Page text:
Let's start with the ailerons. I am going to make the ailerons strips but not to go the full span of the wing. The portion I'm going to use is shown highlighted.
One reason for this choice is that the original author has made it easier because they have placed vertices for the top surface of the wing directly over the bottom surface vertices.
The second reason is that at this stage I don't want to add the complexity of extending the cut line all the way to the wing tip.
To start the cutting process, switch to vertex mode and select the area of the right aileron. It is important that you do the selection using a bounding box (click and drag to surround the vertices) not by pointing at individual vertices. By using the bounding box you simultaneously select both the top and bottom surface vertices.
With the vertices selected perform a copy and paste (edit->copy, edit->paste) you will initially see no difference. You can now drag the selected elements to the right as in this picture.
If the drag distorts the model then it is because a new object was not pasted. To correct this select edit->undo (CTRL-Z), this will then undo the drag. You can then try the copy and paste again.
If you now switch to object mode you will be able to rename the object to 'Right Aileron'.
Now that we have our right aileron we need to cut out the space on the wing to fit it. The simplest way to do this is to delete surfaces. Switch to surface mode and select one of the surfaces where the aileron will go and then push delete.
As this will only delete the top surface you may not seem much difference, this is because you are now looking at the back of the bottom surface, so select that and delete it also.
Keep repeating this until all the necessary surfaces have been deleted. At this point you could just use things as they are but you may notice some odd visual effects later in ClearView if you do.
If you take a closer look in the 3D window you will notice that the new aileron and the space where it came from seem to be missing some surfaces so you can see inside.
It is a good idea to correct this. If you leave it then ClearView will often give you glimpses of the inside when you manipulate the surface which looks strange.
Let's start by putting the surfaces onto the aileron. To make this easy hide everything except the right aileron. Use the object hierarchy window (F8) to select all then push Hide: Sel. Unhide the right aileron by right clicking in the object hierarchy window and selecting unhide.
You will now begin to create some new surfaces. Generally this is simpler to do using the 3D window as it is easier to see that you have selected the correct vertices.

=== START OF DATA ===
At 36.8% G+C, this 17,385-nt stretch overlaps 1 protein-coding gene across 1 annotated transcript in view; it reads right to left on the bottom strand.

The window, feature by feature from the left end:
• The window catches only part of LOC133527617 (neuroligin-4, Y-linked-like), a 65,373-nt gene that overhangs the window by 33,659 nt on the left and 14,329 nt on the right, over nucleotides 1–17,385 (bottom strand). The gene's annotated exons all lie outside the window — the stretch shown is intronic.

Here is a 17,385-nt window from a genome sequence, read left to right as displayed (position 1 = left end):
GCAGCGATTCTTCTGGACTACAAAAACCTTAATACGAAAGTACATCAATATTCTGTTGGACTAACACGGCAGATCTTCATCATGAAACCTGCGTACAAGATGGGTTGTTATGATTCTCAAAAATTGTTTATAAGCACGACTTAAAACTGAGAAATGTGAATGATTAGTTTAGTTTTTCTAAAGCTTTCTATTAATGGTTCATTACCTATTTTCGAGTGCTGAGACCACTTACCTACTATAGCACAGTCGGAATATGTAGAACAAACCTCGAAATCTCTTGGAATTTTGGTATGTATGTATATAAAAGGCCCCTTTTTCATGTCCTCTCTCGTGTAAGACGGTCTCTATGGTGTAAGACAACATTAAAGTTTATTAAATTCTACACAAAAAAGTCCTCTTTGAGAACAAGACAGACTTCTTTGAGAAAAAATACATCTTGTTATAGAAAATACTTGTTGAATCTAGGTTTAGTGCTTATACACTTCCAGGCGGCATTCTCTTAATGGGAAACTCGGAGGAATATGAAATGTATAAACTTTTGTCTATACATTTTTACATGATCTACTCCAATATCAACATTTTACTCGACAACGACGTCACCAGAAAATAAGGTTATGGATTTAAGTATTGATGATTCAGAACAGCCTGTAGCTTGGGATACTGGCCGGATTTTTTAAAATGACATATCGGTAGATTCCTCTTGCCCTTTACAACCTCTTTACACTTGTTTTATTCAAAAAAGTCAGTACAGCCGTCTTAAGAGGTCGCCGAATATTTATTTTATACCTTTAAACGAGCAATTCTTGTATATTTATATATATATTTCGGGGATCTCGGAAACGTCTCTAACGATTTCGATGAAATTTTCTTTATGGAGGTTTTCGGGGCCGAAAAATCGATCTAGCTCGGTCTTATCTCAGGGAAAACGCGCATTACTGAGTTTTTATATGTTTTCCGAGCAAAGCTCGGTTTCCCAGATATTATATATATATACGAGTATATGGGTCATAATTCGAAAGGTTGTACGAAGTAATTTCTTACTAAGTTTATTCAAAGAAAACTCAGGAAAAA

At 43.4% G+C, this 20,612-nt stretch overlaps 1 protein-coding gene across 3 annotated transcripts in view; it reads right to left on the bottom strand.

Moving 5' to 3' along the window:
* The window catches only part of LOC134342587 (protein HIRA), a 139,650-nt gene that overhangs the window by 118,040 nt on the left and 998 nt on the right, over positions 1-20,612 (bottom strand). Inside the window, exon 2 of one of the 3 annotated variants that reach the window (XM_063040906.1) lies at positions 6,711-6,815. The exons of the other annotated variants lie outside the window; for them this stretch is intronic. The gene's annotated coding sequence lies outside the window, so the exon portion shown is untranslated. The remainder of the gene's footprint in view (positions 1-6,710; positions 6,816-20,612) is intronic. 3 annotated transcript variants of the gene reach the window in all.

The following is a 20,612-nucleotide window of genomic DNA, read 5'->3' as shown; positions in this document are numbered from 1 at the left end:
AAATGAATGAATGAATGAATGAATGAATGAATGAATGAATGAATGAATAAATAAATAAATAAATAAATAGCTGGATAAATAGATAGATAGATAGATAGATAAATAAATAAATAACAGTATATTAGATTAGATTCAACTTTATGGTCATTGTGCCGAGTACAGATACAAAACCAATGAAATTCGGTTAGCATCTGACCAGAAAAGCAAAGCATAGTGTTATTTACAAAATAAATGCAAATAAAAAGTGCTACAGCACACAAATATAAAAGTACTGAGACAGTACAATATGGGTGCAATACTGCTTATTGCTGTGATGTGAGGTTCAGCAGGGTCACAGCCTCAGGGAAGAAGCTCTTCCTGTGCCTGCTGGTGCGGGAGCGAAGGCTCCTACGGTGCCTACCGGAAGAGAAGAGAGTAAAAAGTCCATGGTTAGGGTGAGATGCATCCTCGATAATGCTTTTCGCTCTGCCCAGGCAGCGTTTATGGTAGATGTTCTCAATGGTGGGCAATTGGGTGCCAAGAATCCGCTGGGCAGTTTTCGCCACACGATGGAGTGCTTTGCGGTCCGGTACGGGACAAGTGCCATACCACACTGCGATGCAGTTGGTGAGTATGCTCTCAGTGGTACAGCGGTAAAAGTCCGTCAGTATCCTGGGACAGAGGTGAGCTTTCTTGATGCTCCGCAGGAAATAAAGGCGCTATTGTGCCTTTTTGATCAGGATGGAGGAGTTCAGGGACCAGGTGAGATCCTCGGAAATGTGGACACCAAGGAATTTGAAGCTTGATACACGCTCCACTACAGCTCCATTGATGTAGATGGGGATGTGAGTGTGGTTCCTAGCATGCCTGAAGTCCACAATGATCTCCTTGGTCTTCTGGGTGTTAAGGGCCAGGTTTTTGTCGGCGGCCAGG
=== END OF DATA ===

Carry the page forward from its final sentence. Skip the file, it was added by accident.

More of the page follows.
To create a new surface we need to select the three or four vertices that will make up the new surface. Whilst it is possible to create a surface using more ClearView will not display it and it will have to be triangulated.
Start with the right hand edge of the aileron and individually select each of the three vertices.
Tip: if you can't see the vertices you can display them by selecting vertices from the 3D menu.
Tip: hold shift when selecting additional vertices.
Although it doesn't matter which vertex you chose first it is important that you select the rest going anti-clockwise. This ensures that the 'normal' is in the correct direction. Don't worry if you do it wrong you can always flip the 'normal' as discussed earlier.
You now create the surface by selecting 'Create Ordered Surface' from the Vertex menu (Ctrl-Shift-S).
You will notice that a texture has been applied and although this is probably not the look required we can change it later. For the moment leave it and create the remaining three surfaces of the aileron.
The long front of the aileron is made up of two surfaces. Don't be tempted to just create a single surface using the four corner vertices as this creates an object that has a hole in it, somewhat analogous to not gluing it in the middle. At times you will be able to see the very thin gap so it is something to be avoided.
A good idea at this point is to turn on the display of 'normals' and check that they are as they should be, correct any that are wrong.
Let's now correct the texture that has been applied to the new surfaces. In this instance we just want the surfaces to be completely yellow and the same colour as the rest of the wing. Although you can do all the new surfaces in one go let's do them one at a time for experience.
Start with the right hand edge of the aileron. Switch to surface mode and select the surface. Now open the texture editor (Tools->Texture Coordinate Editor or F10). At first you may not see anything in the window so zoom out to see the whole image. You can also select surface and then push Select All to see a bounding box with the surface highlighted.
Now at this point you could go to the trouble of correctly laying out the triangle but since we just want the whole surface to be yellow if we make the triangle extremely small we can then place it anywhere on the yellow areas.
To do this change to Select by: Vertex and the push Snap: Together. You then have what looks like a single point which can be dragged to sit over an area of yellow.
If you take a look at the 3D window you would now see that it has become full yellow.
Now repeat this exercise for the remaining surfaces of the aileron.
With the right aileron completed hide it and unhide the wing. You can then do much the same actions to fill in the missing surfaces in the aileron gap.
With the right aileron completed you can repeat the actions on the left wing to create the left aileron. Finally with both ailerons complete you can unhide everything and, switching to object mode, move the ailerons back into their normal position.